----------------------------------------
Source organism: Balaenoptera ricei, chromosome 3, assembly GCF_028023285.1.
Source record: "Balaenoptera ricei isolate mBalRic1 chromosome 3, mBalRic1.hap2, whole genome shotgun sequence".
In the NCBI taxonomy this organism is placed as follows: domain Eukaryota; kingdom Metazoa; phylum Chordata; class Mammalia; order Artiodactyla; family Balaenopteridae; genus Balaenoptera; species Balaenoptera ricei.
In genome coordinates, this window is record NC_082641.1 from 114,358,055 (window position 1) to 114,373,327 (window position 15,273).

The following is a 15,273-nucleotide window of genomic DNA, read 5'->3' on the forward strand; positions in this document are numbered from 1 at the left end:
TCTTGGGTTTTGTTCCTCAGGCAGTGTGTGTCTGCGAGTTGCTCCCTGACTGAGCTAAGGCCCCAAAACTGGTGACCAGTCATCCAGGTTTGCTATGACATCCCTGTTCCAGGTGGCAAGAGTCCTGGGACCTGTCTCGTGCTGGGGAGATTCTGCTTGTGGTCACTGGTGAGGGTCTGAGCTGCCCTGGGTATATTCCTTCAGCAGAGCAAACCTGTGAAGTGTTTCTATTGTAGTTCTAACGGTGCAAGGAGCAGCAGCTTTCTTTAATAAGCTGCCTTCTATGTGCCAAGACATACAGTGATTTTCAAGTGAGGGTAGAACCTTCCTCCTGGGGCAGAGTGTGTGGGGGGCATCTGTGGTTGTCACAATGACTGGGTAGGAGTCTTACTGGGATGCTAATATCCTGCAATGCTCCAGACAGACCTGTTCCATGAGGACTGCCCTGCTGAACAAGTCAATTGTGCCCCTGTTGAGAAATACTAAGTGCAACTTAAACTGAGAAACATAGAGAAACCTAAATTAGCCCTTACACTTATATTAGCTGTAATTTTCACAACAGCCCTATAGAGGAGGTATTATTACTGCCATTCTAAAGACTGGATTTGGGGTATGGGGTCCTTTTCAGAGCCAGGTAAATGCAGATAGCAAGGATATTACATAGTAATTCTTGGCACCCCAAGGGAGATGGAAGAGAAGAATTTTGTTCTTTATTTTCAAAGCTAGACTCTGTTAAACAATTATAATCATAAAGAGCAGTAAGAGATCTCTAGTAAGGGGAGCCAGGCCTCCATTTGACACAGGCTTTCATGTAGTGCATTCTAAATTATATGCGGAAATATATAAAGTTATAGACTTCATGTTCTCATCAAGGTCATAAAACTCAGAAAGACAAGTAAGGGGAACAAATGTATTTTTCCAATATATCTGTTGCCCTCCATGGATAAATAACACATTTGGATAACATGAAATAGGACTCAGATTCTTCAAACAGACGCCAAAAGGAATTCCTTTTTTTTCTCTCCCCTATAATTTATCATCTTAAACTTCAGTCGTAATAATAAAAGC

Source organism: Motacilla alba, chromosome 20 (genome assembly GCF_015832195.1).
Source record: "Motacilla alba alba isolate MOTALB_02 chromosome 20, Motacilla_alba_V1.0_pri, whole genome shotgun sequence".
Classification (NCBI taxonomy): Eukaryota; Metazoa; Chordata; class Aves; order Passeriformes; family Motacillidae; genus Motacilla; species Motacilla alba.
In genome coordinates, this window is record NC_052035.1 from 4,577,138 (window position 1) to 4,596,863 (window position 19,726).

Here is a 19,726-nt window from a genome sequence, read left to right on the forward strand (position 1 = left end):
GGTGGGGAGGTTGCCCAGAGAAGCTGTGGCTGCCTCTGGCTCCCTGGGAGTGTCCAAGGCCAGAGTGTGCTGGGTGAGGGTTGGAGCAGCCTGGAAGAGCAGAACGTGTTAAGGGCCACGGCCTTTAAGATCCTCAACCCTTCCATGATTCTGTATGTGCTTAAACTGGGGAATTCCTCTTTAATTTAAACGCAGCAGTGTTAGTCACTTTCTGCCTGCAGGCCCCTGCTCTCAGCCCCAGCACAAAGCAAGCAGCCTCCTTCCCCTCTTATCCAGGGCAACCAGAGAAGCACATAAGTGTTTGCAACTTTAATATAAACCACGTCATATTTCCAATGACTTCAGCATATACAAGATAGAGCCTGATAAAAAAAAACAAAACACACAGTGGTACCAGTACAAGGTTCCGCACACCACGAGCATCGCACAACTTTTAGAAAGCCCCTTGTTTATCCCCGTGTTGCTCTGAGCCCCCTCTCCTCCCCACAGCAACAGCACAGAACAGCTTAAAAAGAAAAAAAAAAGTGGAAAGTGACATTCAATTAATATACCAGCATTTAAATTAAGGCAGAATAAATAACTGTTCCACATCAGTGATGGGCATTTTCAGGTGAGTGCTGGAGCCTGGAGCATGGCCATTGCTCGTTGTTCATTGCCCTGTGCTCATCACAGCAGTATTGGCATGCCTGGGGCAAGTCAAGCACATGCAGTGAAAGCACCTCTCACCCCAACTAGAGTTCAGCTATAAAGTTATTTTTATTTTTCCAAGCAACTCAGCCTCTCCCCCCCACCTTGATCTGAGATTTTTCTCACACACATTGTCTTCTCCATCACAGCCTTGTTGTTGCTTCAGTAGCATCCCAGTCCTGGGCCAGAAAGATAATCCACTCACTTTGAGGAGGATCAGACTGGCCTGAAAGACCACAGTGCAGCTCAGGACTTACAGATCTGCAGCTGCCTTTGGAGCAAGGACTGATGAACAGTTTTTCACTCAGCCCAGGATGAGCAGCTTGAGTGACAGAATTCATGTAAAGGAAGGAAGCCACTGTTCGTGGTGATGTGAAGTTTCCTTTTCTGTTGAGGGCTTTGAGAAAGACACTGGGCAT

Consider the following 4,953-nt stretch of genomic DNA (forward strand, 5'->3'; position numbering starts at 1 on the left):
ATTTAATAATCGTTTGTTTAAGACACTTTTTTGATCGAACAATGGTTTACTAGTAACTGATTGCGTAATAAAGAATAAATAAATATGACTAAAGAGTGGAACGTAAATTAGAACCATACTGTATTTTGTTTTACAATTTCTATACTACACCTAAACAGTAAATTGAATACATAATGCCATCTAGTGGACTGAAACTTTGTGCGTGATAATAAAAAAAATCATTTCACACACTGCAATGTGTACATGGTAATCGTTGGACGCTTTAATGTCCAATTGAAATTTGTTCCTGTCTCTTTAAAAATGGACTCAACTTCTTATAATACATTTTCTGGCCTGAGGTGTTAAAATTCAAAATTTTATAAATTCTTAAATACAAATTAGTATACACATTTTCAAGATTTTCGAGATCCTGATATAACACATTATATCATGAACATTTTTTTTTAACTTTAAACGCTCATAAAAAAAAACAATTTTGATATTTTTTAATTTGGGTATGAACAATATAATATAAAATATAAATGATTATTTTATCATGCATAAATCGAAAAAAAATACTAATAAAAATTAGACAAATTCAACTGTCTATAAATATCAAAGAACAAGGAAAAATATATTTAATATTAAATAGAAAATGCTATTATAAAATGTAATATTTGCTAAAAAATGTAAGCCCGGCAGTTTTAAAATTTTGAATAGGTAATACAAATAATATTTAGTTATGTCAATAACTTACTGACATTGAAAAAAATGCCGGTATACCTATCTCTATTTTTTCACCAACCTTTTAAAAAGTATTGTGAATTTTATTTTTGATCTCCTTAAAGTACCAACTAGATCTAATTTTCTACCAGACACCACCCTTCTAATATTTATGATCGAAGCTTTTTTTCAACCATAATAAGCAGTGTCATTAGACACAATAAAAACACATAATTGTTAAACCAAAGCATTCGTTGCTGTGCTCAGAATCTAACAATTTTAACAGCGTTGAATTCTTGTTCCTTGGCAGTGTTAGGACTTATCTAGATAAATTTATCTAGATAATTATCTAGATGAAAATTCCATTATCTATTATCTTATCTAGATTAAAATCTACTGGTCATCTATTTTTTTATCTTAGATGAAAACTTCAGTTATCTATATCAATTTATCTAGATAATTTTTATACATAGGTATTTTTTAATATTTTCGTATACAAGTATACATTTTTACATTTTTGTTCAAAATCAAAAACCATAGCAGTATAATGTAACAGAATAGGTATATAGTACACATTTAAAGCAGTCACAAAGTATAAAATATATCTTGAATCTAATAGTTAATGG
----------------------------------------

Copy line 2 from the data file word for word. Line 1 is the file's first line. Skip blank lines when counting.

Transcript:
Source record: "Balaenoptera ricei isolate mBalRic1 chromosome 3, mBalRic1.hap2, whole genome shotgun sequence".